⇒Sample Radio Safety Net Script⇐

What are Radio “Safety Nets?”

Radio “Safety Nets” are an essential part  of any successful GMRS Neighborhood Radio Watch program.

Safety Nets are a regular, on-the-air, radio Meeting Place where residents can check in each week to learn and practice basic radio communications skills before an emergency or disaster strikes.

A weekly Radio Safety Net allows you to (a) check your radio to ensure it’s charged up and working, (b) ensure the area radio communications system itself is working, (c) get to know your neighbors, and (d) let others know that you’re OK.

There may also be Storm- or Event-watch Nets that are activated whenever needed during a weather event, water release, traffic jam, an emergency, a fire or any other event or alert such as a power shutdown, and especially when normal cell and Internet communications are impaired or disrupted.

An Example Radio Safety Net Outline:

  • Each week, someone volunteers to be the weekly “Net Control,” or “Host.” Ideally, there should be several Hosts who all take turns managing your Nets.
  • Your local Safety Net starts each week on the same day, and at the same time, usually in the evenings. Your Safety Net is also held on the same channel, usually the Repeater channel for your area.
  • To ensure consistency, your Safety Net Host almost always works from a Prepared Script. This will save you time and eliminate confusion. There will be time for everyone to talk but please wait for the Host to recognize you before pressing your radio’s push-to-talk or “PTT” transmit button.
  • A typical weekly Safety Net begins with the Host briefly introducing themselves and stating the purpose of the Net. They then might ask if there are “any emergency or priority announcements.” This is the time for any Safety Net listeners with high-priority announcements to first identify themselves with their name and GMRS call sign, and then wait for the Host to acknowledge them (AKA “check-in”).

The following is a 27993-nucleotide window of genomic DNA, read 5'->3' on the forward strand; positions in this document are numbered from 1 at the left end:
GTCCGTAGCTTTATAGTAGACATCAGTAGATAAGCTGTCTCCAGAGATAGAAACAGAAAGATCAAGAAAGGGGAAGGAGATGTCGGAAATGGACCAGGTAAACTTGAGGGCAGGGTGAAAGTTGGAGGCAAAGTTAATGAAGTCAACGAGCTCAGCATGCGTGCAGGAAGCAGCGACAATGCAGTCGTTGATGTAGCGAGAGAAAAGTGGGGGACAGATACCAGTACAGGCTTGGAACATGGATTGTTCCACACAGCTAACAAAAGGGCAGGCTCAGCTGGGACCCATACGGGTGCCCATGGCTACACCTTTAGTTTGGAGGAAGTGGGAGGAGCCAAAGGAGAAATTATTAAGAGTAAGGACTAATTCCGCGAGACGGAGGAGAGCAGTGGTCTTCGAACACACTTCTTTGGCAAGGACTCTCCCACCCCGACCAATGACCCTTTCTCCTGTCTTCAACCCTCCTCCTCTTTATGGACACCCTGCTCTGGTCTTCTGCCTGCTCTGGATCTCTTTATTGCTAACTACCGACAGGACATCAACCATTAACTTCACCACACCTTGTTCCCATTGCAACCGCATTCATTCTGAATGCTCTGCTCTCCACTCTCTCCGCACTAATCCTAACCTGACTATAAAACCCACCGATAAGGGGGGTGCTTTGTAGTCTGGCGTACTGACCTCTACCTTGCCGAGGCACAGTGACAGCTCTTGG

• The Safety Net then proceeds with the Host reading from an alphabetical list of names of participating community Members, allowing a few seconds for each Member to transmit and check-in after their name is called.
  • When it’s your turn, reply by stating your name, location, and GMRS call sign, and then release your PTT button. The Host will check you in, and then read the next name on the list.
  • Once the list is finished, the Host may follow up and ask if there are any “late or missed check-ins?” The Host might also ask “are there are any visitors?” and allow the chance to check-in.

General Conduct Suggestions

From here, your Safety Net may proceed with a more general discussion or a question and answer period. You may want to share something from your day or week. Please keep all conversations friendly, positive and courteous. We're here to help each other. Keep it fun, and avoid politics, religion, complaining or "grumping." (no one really wants to hear it.). Also, remember this is "Family Radio." Assume your kids and grandkids are listening.

Again, wait for the Host to call you. There might be times when you have a comment or answer for another Member. Just a quick “Comment” inserted between breaks is usually enough. Again, wait for your Host to invite you to speak.

Storm-Watch and Event Nets

A Storm- or Event-watch Net operates a little differently. Here, whenever there’s an event or emergency in your area, plan on checking in to your main Repeater channel at the top of each hour to receive or transmit important information. If your power is off, you may want  to turn off your radio between check ins to conserve batteries (always have spare batteries!)

Of course, if there’s any kind of emergency
that needs immediate attention,

Get on your radio and CALL FOR HELP!

⇒Sample Radio Safety Net Script⇐

NOTE: Neighborhood Radio Watch Programs ARE NOT a replacement for Emergency Services such as Police, Fire, the Sheriff's Office or 911. These programs are intended solely as a backup communications solution When All Else Fails.

The El Dorado County Amateur Radio Club is a "not-for-profit," all-volunteer Community Service organization. Members are not reimbursed for their Membership or for services provided to the Community. All of the Community Radio equipment we furnish is provided at or below our out-of-pocket costs, and our general support services are offered free of charge. Radio acquisition, programming, and training workshops provided by our Club Members are free of charge. If people need help installing their equipment at home, unpaid Volunteer assistance may be available. Donations to the Club to sustain our efforts are gratefully accepted but are not required nor expected.

Alan Thompson, Public Information Officer
The El Dorado County Amateur Radio Club
Phone: 530-417-1451